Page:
Aortic valve reconstruction can be an option as a bridge to definitive management in selected children with aortic valve disease.
Management of significant aortic valve disease in children remains a significant challenge, largely due to a number of factors, including concomitant presence of associated lesions requiring intervention, lack of an appropriate-size prosthesis, lack of growth potential, and the desire to avoid anticoagulation. In this scenario, the use of a pulmonary autograft in the aortic position (Ross procedure) has become a common and effective option to relieve significant stenosis and/or regurgitation, particularly in the smallest patients, albeit at the price of reconstruction of the pathway between the right ventricle and the pulmonary artery and the associated need for recurrent reinterventions. Alternatively, complex aortic valve repair with pericardial reconstruction is being increasingly used in some centers as an alternative to avoid the creation of a “double valve” condition.
Acknowledging that the ultimate goal is the preservation of left ventricular function with the least number of reinterventions, neither approach provides a final and reintervention-free solution; hence the question about the durability of each management strategy.
Despite its inherent technical challenges, it seems obvious that the Ross procedure would be preferred for a number of practical reasons, including applicability to the smallest patients, avoidance of anticoagulation, ability to provide the necessary size matching for a given patient size, and avoidance of growth restriction over time. On the other hand, older children with a larger annulus may be amenable to repair and reconstruction with autologous pericardium, providing a midterm solution and potentially a bridge to a conventional aortic valve replacement at a later date, thereby avoiding a more complex procedure, the need for anticoagulation at a younger age, and the creation of a “two-valve condition”. Therefore, the real debate centers on the choice between aortic valve repair or replacement with a pulmonary autograft in older children.
In their article in this issue of the Journal, Danial and colleagues
1aim to provide some perspective on this controversy by a propensity-matched comparison of 34 patients undergoing either a complex aortic valve repair or a Ross procedure beyond neonatal age. Although there was no difference in operative mortality between the 2 groups, mortality during follow-up was higher in the Ross group. Perhaps not surprising, considering that all these deaths occurred in patients with Shone's anomaly, concomitant interventions at the time of the index procedure and a large proportion of interventions undertaken on an emergency basis. Nevertheless, when it comes to the effectiveness in addressing the primary issue, the freedom from reintervention on the left ventricular outflow tract was substantially lower in the valvuloplasty cohort.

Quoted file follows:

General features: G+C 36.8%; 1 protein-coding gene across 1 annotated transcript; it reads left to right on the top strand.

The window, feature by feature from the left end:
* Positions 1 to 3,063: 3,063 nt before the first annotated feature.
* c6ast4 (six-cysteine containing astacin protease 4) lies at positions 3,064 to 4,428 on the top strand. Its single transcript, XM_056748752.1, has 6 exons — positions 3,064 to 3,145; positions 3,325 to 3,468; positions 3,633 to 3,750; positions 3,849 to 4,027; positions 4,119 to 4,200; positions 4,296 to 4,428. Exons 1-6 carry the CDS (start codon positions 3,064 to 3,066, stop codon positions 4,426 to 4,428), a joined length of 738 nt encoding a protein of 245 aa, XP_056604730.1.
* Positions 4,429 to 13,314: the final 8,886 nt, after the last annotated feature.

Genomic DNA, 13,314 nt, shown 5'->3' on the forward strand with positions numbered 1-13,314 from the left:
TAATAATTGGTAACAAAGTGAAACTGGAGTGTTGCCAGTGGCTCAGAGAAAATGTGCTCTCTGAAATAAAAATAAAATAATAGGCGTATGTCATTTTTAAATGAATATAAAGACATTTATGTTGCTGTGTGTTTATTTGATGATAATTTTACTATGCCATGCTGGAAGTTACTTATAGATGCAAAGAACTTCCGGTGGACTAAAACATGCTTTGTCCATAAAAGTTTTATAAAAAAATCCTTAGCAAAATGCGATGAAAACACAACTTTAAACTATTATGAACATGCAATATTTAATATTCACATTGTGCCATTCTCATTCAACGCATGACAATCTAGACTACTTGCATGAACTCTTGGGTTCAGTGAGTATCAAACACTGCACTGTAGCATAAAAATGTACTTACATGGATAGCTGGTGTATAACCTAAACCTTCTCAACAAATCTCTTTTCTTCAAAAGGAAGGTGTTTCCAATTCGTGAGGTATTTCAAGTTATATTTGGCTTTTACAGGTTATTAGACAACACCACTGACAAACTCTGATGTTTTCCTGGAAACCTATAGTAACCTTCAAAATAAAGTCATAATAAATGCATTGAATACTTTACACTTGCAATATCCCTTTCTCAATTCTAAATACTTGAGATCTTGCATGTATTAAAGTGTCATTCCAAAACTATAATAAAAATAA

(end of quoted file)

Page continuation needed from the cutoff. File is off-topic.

- Danial O.
- Naily A.
- Pontallier M.
- Gaudin R.
- Khraiche D.
- Osborne-Pellegrin M.
- et al.
Ross procedure or complex aortic valve repair using pericardium in children: a real dilemma.
J Thorac Cardiovasc Surg. 2022; 163: 1180-1191.e6
These observations reaffirm the idea that aortic valvuloplasty can provide a suitable interim solution for those patients who in light of their anatomy and size afford the option of avoiding an aortic valve replacement with pulmonary autograft while allowing for growth of the annulus, avoidance of anticoagulation, and an understanding that the systemic valve issue is not resolved and that this is a bridge to a future valve replacement. In the meantime, the durability of this approach perhaps could be enhanced by appropriate patient selection and use of more suitable reconstruction materials. The jury is still out.
- Ross procedure or complex aortic valve repair using pericardium in children: a real dilemma.J Thorac Cardiovasc Surg. 2022; 163: 1180-1191.e6
Published online: March 24, 2021
Accepted: March 18, 2021
Received in revised form: March 18, 2021
Received: March 18, 2021
Disclosures: The author reported no conflicts of interest.
The Journal policy requires editors and reviewers to disclose conflicts of interest and to decline handling or reviewing manuscripts for which they may have a conflict of interest. The editors and reviewers of this article have no conflicts of interest.
© 2021 by The American Association for Thoracic Surgery
ScienceDirectAccess this article on ScienceDirect
- Ross procedure or complex aortic valve repair using pericardium in children: A real dilemmaThe Journal of Thoracic and Cardiovascular SurgeryVol. 163Issue 3
- PreviewDifficult to repair aortic valve lesions, requiring the use of a valve substitute, remain controversial in the face of the Ross procedure, despite undeniable technical advances. This study was undertaken to compare midterm outcomes of children treated using the Ross procedure or aortic valvuloplasty for complex aortic valve lesions.